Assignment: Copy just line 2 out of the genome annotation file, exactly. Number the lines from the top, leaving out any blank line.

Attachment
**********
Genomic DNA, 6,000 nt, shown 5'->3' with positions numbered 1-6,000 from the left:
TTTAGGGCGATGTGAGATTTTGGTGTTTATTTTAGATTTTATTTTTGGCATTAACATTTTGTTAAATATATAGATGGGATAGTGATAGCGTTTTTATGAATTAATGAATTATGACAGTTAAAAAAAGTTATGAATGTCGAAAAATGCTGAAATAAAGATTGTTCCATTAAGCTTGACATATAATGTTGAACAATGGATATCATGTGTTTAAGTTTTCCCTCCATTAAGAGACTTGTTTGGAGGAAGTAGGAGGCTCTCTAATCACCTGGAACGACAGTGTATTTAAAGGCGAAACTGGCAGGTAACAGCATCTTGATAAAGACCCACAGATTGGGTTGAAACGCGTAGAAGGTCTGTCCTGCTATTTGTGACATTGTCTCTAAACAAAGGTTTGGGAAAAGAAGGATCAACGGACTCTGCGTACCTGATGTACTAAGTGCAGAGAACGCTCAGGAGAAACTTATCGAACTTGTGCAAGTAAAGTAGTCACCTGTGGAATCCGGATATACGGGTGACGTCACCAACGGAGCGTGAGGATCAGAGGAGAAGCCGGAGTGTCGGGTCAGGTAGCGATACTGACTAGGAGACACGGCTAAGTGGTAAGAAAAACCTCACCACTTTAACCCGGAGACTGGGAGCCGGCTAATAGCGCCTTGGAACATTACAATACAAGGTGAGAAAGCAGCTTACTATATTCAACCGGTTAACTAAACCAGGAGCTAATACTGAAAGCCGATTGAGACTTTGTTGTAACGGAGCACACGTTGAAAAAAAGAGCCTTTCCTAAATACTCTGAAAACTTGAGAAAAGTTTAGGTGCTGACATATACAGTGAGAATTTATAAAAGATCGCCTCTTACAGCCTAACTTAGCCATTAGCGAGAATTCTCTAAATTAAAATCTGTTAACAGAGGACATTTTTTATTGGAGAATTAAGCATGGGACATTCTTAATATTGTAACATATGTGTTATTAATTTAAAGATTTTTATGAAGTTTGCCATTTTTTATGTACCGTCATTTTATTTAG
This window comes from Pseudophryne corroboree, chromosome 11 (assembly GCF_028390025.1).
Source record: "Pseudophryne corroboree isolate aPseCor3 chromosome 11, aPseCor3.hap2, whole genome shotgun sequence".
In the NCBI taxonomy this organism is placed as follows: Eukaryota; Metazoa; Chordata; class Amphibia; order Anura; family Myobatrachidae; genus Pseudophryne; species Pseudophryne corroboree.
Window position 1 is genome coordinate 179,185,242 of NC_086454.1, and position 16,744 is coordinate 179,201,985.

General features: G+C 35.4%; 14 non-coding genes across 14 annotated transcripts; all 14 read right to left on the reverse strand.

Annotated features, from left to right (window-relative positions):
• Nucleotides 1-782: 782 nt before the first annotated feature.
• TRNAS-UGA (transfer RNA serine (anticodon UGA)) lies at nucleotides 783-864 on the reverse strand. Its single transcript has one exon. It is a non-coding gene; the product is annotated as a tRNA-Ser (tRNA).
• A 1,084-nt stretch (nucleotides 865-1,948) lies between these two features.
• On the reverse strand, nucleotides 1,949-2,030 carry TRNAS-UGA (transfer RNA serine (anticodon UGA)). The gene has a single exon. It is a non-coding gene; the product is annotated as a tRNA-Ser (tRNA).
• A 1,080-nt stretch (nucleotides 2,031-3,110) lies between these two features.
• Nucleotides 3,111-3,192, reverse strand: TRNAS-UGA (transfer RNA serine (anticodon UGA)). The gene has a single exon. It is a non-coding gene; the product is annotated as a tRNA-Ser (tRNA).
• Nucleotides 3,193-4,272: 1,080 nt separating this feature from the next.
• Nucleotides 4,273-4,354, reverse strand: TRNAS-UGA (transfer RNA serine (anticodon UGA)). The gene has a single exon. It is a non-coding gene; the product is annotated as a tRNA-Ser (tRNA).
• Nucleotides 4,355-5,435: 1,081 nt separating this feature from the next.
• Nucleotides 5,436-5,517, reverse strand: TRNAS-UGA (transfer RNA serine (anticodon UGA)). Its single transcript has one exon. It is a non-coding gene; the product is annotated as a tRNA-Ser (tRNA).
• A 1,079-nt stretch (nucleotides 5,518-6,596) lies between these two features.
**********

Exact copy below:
TTTAGGGCGATGTGAGATTTTGGTGTTTATTTTAGATTTTATTTTTGGCATTAACATTTTGTTAAATATATAGATGGGATAGTGATAGCGTTTTTATGAATTAATGAATTATGACAGTTAAAAAAAGTTATGAATGTCGAAAAATGCTGAAATAAAGATTGTTCCATTAAGCTTGACATATAATGTTGAACAATGGATATCATGTGTTTAAGTTTTCCCTCCATTAAGAGACTTGTTTGGAGGAAGTAGGAGGCTCTCTAATCACCTGGAACGACAGTGTATTTAAAGGCGAAACTGGCAGGTAACAGCATCTTGATAAAGACCCACAGATTGGGTTGAAACGCGTAGAAGGTCTGTCCTGCTATTTGTGACATTGTCTCTAAACAAAGGTTTGGGAAAAGAAGGATCAACGGACTCTGCGTACCTGATGTACTAAGTGCAGAGAACGCTCAGGAGAAACTTATCGAACTTGTGCAAGTAAAGTAGTCACCTGTGGAATCCGGATATACGGGTGACGTCACCAACGGAGCGTGAGGATCAGAGGAGAAGCCGGAGTGTCGGGTCAGGTAGCGATACTGACTAGGAGACACGGCTAAGTGGTAAGAAAAACCTCACCACTTTAACCCGGAGACTGGGAGCCGGCTAATAGCGCCTTGGAACATTACAATACAAGGTGAGAAAGCAGCTTACTATATTCAACCGGTTAACTAAACCAGGAGCTAATACTGAAAGCCGATTGAGACTTTGTTGTAACGGAGCACACGTTGAAAAAAAGAGCCTTTCCTAAATACTCTGAAAACTTGAGAAAAGTTTAGGTGCTGACATATACAGTGAGAATTTATAAAAGATCGCCTCTTACAGCCTAACTTAGCCATTAGCGAGAATTCTCTAAATTAAAATCTGTTAACAGAGGACATTTTTTATTGGAGAATTAAGCATGGGACATTCTTAATATTGTAACATATGTGTTATTAATTTAAAGATTTTTATGAAGTTTGCCATTTTTTATGTACCGTCATTTTATTTAG